Humanist Discussion Group, Vol. 33, No. 775. Department of Digital Humanities, King's College London Hosted by King's Digital Lab www.dhhumanist.org Submit to: firstname.lastname@example.org Date: 2020-04-17 06:30:49+00:00 From: C. M. Sperberg-McQueen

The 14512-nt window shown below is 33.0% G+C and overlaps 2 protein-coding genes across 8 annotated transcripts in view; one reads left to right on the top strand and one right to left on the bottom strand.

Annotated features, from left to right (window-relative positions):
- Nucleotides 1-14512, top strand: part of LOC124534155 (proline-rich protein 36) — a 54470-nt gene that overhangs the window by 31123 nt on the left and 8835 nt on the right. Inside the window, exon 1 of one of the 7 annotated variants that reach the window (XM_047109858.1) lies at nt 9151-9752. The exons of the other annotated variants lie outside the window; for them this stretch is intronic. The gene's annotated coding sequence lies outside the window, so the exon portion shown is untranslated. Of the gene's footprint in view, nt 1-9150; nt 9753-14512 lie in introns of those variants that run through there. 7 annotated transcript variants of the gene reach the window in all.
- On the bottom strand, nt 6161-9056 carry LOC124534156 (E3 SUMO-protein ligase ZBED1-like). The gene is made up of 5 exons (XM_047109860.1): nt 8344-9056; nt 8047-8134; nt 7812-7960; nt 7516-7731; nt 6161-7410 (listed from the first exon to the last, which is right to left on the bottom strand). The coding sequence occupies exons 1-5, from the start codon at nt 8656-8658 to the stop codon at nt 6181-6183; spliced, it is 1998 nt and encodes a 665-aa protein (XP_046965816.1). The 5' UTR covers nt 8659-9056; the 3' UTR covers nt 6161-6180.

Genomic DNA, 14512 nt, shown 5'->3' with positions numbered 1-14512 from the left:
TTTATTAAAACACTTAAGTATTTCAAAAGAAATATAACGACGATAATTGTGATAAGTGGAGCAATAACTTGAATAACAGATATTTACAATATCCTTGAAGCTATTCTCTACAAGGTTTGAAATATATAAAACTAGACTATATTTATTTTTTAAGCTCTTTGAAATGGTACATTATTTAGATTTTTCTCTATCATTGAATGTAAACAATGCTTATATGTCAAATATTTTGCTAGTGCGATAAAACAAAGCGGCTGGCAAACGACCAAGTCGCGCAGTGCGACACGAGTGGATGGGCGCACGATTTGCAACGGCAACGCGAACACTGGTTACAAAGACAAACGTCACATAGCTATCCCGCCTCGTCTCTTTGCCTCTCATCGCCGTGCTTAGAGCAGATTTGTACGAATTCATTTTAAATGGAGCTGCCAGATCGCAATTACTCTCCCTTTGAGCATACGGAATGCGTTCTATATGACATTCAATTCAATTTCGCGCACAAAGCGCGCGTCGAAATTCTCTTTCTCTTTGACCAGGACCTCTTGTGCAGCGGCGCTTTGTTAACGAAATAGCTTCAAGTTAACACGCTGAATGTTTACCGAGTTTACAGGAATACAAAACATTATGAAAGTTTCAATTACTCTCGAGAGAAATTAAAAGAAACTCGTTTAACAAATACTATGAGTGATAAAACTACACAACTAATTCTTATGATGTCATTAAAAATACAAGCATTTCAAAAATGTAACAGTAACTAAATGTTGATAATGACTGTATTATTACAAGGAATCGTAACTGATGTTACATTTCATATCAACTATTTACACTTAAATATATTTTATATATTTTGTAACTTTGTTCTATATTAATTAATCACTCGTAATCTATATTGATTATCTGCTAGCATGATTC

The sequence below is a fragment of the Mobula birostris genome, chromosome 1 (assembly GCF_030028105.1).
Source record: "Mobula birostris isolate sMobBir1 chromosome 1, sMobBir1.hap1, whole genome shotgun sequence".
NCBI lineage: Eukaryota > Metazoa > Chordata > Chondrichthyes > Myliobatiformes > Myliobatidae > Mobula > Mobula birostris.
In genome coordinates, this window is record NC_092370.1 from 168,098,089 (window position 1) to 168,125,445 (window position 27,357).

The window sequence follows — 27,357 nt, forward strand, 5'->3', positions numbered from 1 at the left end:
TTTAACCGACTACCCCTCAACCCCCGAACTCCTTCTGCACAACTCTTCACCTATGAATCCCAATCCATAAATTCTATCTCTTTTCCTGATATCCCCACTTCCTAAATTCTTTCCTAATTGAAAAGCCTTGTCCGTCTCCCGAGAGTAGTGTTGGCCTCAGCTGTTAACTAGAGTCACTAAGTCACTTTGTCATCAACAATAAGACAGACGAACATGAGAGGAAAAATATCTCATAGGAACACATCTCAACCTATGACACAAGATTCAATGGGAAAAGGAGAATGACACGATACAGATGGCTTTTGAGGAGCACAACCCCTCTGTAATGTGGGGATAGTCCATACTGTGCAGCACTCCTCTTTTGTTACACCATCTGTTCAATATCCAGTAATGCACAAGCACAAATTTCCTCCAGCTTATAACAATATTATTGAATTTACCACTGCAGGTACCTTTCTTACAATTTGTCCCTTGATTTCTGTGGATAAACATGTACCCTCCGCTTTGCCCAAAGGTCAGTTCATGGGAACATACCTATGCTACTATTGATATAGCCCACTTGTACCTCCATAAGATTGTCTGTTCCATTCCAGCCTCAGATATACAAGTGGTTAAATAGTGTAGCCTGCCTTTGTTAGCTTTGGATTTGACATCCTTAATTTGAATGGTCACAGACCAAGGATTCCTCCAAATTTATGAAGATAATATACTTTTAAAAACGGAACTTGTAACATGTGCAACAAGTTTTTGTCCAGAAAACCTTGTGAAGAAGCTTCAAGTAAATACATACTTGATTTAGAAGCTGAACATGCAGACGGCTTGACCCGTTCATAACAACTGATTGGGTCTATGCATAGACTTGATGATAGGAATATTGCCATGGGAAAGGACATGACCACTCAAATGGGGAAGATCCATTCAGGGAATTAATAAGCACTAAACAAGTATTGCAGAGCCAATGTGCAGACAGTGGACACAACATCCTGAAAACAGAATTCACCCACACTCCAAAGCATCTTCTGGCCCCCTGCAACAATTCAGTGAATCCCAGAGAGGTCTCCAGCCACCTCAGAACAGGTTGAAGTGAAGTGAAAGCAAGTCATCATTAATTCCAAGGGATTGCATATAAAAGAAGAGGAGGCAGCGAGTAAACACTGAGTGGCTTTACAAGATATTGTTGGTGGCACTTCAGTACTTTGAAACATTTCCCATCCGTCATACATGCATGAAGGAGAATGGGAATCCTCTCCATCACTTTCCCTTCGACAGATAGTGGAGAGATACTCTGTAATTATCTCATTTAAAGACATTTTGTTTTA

Subject: Re: [Humanist] 33.767: a game of adjectives -------- Forwarded Message -------- Subject: Re: [Humanist] 33.767: a game of adjectives Date: Wed, 15 Apr 2020 11:43:42 -0600 From: C. M. Sperberg-McQueen To: Humanist , Willard McCarty CC: C. M. Sperberg-McQueen > On 15,Apr2020, at 1:34 AM, Humanist wrote: > > Date: 2020-04-14 09:54:42+00:00 > From: Willard McCarty > Subject: a game of adjectives > > ... > qualities that at least for me characterise digital computing. ... > Here it is so far: > > physical > temporal > finite > discrete > reductive > fast > interactive > useful > An interesting list; it seems to me to say a lot about you. I hope it's not too rude to observe that it seems to me to say a bit less about digital humanities. I don’t think it’s solely the contrarian in me that wants to suggest virtual, atemporal, infinite, continuous, anti-reductive, unhurried, and autotelic as alternatives, or perhaps replacements. I notice that I have left ‘interactive’ alone, because I am taking it in a generic, not a computer-related sense. In that generic sense, all scholarship is going to be interactive. If you meant it in the user-interface sense, I’d have to add ‘batch-mode’ to my list. (That would be a slight exaggeration: it is close to true, but not really quite true, that all of the software I use seriously and care most about operates in batch mode, not interactively — at least, in the sense that it can be and often is run from a shell script. The main exception I am conscious of is text editing. I do use text editors, so it is not the case that I would be almost as happy on MVS as I am on macOS. And I do occasionally work with language environments with a read-evaluate-print loop; they cannot usefully be run from a shell script. But the closer something is to being something I take seriously, the more work I will put in to making it something I can run again without interactive input.) If I can’t perform some task in batch mode, it quickly becomes tedious to correct bad premises and re-run the task. The result is that if I can’t run a program in batch mode, results are all too likely to be irreproducible. An interactive-only digital humanities would run the risk, or so it seems to me, of producing exclusively irreproducible results. Irreproducible results seem to me unavoidable and possibly the only measure of success, when we are seeking enlightenment. When we are seeking knowledge, I think we need reproducible results and reliable ways of transmitting them. (We can seek both, though I have the impression that some who achieve enlightenment lose interest in the search for knowledge. But my hunch is that it's not helpful to lose track of the fact that enlightenment and knowledge are different things.) At least, so it seems to me. But I believe some will disagree about knowledge or about digital humanities or about both. Michael ******************************************** C. M. Sperberg-McQueen Black Mesa Technologies LLC email@example.com http://www.blackmesatech.com ******************************************** _______________________________________________ Unsubscribe at: http://dhhumanist.org/Restricted List posts to: firstname.lastname@example.org List info and archives at at: http://dhhumanist.org Listmember interface at: http://dhhumanist.org/Restricted/ Subscribe at: http://dhhumanist.org/membership_form.php
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